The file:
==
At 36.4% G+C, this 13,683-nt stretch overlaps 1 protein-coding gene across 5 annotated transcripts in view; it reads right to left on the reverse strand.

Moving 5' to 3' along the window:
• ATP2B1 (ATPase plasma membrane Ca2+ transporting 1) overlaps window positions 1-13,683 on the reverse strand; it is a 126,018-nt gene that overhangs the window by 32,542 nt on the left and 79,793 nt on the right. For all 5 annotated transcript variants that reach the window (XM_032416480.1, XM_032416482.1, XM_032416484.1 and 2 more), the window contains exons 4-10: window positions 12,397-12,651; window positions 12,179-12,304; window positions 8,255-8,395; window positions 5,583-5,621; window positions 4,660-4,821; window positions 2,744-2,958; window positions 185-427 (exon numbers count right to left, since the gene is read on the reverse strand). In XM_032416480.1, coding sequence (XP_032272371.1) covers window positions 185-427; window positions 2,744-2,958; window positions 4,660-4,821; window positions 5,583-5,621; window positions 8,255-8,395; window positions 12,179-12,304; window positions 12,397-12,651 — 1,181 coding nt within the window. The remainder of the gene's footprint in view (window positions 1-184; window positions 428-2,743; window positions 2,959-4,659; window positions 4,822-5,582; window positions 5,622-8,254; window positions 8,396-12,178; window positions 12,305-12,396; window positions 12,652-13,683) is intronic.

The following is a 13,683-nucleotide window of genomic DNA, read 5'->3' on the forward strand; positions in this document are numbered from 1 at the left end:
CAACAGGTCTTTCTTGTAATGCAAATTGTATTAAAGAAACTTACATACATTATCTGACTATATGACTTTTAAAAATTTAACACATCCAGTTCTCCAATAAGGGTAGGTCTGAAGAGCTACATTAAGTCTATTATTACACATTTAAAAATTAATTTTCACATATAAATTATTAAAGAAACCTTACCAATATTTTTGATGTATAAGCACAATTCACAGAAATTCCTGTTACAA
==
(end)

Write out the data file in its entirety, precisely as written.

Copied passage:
At 36.4% G+C, this 13,683-nt stretch overlaps 1 protein-coding gene across 5 annotated transcripts in view; it reads right to left on the reverse strand.

Moving 5' to 3' along the window:
• ATP2B1 (ATPase plasma membrane Ca2+ transporting 1) overlaps window positions 1-13,683 on the reverse strand; it is a 126,018-nt gene that overhangs the window by 32,542 nt on the left and 79,793 nt on the right. For all 5 annotated transcript variants that reach the window (XM_032416480.1, XM_032416482.1, XM_032416484.1 and 2 more), the window contains exons 4-10: window positions 12,397-12,651; window positions 12,179-12,304; window positions 8,255-8,395; window positions 5,583-5,621; window positions 4,660-4,821; window positions 2,744-2,958; window positions 185-427 (exon numbers count right to left, since the gene is read on the reverse strand). In XM_032416480.1, coding sequence (XP_032272371.1) covers window positions 185-427; window positions 2,744-2,958; window positions 4,660-4,821; window positions 5,583-5,621; window positions 8,255-8,395; window positions 12,179-12,304; window positions 12,397-12,651 — 1,181 coding nt within the window. The remainder of the gene's footprint in view (window positions 1-184; window positions 428-2,743; window positions 2,959-4,659; window positions 4,822-5,582; window positions 5,622-8,254; window positions 8,396-12,178; window positions 12,305-12,396; window positions 12,652-13,683) is intronic.

The following is a 13,683-nucleotide window of genomic DNA, read 5'->3' on the forward strand; positions in this document are numbered from 1 at the left end:
CAACAGGTCTTTCTTGTAATGCAAATTGTATTAAAGAAACTTACATACATTATCTGACTATATGACTTTTAAAAATTTAACACATCCAGTTCTCCAATAAGGGTAGGTCTGAAGAGCTACATTAAGTCTATTATTACACATTTAAAAATTAATTTTCACATATAAATTATTAAAGAAACCTTACCAATATTTTTGATGTATAAGCACAATTCACAGAAATTCCTGTTACAA